Brenden Nyhan says it can't be measured directly:

The problem is that misperceptions are not necessarily the result of a closed information loop. Someone with a relatively balanced media diet can still end up with false beliefs -- it all depends on how they interpret the news that they receive (i.e., the extent to which they are willing to accept information that is inconsistent with their preferences).

A better approach would be to measure (a) to what extent ideological elites on the left and right are failing to engage with outside sources of information and (b) to what extent their adherents are consuming political news largely or entirely from like-minded elites.

Henry Farrell counters:

Data on divergent patterns of media and information consumption is valuable in figuring out what people think. But people interested in this question aren’t so much worried about the actual patterns of consumption as about its putative consequences for political beliefs. So I think that first cut research to identify whether epistemic closure is a problem should focus on consequences, contra Brendan, looking at the extent to which individuals with different ideologies tend towards closure across a variety of politically salient issues. But it would be nice to see a second wave of research, extending the stuff that Brendan talks about to look at how variation in patterns of media consumption intersected with false political beliefs. And a third body of research could do some experimental work to figure out more precisely the underlying causal mechanisms …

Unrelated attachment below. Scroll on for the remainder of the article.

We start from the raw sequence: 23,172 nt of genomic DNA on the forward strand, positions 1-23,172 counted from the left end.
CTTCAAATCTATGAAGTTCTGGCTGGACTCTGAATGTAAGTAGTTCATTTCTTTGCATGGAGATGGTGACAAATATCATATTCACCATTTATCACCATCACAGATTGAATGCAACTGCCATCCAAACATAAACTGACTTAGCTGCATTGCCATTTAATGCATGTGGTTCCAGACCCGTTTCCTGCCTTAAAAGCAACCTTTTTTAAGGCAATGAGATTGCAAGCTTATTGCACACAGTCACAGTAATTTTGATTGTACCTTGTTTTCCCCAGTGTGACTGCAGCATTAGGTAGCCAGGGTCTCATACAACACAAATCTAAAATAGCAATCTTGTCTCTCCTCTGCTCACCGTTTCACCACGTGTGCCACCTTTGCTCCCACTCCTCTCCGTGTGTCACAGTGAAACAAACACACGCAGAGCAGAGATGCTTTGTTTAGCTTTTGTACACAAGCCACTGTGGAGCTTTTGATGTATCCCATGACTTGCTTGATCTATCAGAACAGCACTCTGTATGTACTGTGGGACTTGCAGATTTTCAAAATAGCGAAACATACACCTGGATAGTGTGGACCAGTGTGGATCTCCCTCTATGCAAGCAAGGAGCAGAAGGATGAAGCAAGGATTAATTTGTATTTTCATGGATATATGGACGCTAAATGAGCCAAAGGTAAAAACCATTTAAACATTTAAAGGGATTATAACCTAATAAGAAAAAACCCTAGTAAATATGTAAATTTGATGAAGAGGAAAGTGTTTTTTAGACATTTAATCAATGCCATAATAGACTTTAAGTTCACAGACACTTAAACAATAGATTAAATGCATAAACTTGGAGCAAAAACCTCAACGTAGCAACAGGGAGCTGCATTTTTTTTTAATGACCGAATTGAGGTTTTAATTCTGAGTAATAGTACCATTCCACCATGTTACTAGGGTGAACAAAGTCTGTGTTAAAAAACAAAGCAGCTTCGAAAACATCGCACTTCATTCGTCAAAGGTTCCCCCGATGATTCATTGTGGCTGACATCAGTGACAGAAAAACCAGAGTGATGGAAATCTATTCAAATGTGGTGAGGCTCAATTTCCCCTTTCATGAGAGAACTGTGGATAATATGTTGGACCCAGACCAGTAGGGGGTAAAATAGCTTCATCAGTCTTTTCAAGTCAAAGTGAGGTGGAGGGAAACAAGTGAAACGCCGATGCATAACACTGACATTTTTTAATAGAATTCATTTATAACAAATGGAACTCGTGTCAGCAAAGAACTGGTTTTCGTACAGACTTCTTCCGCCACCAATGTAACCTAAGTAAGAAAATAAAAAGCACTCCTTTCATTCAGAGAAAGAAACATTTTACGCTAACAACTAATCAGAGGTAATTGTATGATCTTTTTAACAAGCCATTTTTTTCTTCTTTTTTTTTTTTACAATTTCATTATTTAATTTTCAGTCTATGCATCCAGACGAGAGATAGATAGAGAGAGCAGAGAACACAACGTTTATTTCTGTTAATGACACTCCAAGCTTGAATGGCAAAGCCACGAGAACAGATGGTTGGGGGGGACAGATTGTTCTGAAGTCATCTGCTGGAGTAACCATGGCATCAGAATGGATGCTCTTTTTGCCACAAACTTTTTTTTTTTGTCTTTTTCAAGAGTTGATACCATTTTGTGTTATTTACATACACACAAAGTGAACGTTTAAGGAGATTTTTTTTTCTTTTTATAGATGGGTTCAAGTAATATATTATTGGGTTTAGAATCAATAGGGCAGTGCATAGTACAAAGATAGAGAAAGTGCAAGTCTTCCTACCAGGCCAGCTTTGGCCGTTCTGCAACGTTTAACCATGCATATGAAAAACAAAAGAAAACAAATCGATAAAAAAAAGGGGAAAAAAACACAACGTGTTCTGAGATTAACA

We want to hear what you think about this article. Submit a letter to the editor or write to letters@theatlantic.com.